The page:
Daphne Greenberg, PhD, Adult Literacy Research Center, College of Education, Georgia State University
Juan-Carlos Aguilar, PhD. Director of Innovative Programs and Research, GA DOE
Amber Scott Founder and Executive Director, Leap Year
Dawn Stastny, President, Georgia PTA

Follow the Money Jun 30, 1-3pm

Explore where we currently spend education and workforce training dollars. Where are we spending well? Where could we improve? Do the right people and programs have access to the money they need? What are creative ways and innovative new programs we could invest in?

Information about the budget:
1. 2021 GA General Assembly Session Brief on Education.
2. House Budget Office PowerPoint on the FY22 budget.

Watch a recording panel 2 here:

Jason Anavitarte, Georgia State Senator, Board Member, Innovation Fund Foundation; Director of Community Relations, CareSource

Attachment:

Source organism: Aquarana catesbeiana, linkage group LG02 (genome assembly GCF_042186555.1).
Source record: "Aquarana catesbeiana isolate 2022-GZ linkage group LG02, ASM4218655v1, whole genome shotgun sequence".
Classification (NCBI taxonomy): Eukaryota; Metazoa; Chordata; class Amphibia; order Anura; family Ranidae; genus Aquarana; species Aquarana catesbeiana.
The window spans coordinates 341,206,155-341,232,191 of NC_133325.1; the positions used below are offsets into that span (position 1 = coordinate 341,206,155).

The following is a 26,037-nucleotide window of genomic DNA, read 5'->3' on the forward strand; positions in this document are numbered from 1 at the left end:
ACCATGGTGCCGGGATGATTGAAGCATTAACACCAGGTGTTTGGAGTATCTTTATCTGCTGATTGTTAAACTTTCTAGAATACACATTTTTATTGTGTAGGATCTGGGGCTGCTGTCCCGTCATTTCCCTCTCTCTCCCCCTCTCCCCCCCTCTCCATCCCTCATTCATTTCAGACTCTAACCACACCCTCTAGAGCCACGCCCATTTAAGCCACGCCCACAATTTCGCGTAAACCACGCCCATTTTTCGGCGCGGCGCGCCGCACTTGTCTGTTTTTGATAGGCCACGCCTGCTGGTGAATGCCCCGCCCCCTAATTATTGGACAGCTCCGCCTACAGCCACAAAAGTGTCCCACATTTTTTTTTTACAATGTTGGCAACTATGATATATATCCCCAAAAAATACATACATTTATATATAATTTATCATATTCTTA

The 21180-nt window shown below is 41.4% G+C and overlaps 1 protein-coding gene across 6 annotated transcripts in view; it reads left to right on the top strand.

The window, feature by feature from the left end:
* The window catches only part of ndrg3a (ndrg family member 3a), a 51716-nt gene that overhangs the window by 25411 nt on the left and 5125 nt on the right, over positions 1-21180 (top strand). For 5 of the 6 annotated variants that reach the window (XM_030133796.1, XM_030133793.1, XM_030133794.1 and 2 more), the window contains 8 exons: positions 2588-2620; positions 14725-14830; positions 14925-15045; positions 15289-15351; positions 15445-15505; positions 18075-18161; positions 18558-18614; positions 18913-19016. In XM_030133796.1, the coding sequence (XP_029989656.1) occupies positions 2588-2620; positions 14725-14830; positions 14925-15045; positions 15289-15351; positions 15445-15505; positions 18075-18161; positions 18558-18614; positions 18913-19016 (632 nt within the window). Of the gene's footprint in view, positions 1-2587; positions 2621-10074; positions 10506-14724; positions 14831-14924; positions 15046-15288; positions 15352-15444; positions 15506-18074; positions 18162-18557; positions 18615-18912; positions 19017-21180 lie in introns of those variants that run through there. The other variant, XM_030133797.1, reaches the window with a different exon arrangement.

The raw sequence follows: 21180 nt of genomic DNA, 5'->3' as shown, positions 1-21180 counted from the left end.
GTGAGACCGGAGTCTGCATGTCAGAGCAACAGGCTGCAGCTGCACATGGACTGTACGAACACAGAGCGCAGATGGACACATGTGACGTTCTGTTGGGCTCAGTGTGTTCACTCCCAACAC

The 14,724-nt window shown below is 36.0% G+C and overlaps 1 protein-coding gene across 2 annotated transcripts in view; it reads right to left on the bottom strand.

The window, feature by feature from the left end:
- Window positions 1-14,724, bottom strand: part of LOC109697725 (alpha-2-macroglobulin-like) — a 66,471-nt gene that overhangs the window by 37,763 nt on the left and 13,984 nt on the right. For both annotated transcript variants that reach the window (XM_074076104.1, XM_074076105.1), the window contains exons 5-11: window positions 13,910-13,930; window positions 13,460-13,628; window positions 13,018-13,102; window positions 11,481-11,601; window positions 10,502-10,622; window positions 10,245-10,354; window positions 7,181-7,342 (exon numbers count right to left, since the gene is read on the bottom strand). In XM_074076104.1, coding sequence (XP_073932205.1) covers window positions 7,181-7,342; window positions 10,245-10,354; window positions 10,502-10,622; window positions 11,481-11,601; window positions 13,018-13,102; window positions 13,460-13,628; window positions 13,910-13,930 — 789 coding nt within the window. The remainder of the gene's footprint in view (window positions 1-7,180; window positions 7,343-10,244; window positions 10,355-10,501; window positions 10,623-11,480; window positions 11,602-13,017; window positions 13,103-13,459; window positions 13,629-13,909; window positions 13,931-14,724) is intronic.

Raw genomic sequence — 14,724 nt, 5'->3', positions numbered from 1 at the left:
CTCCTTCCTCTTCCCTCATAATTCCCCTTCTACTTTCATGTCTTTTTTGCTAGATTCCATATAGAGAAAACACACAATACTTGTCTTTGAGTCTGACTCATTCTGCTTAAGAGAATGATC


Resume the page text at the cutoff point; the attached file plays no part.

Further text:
Mike Looney, EdD, Superintendent of Fulton County Schools
Stephen J Owens, PhD, Senior Education Policy Analyst, Georgia Budget and Policy Institute
Polly McKinney, Advocacy Director, Voices for Georgia’s Children

The vital role of technical and community colleges. Jul 14, 1-3pm

Technical and community colleges offer great adult education programs. They are doorways to higher paying jobs and enable people to gain new skills. What do they need to enable success? What can be replicated and scaled? How can this be marketed more effectively to those who should use their services?

Information Mentioned During the Panel:

Georgia Futures – information about aid programs, career planning, etc.. – a careers website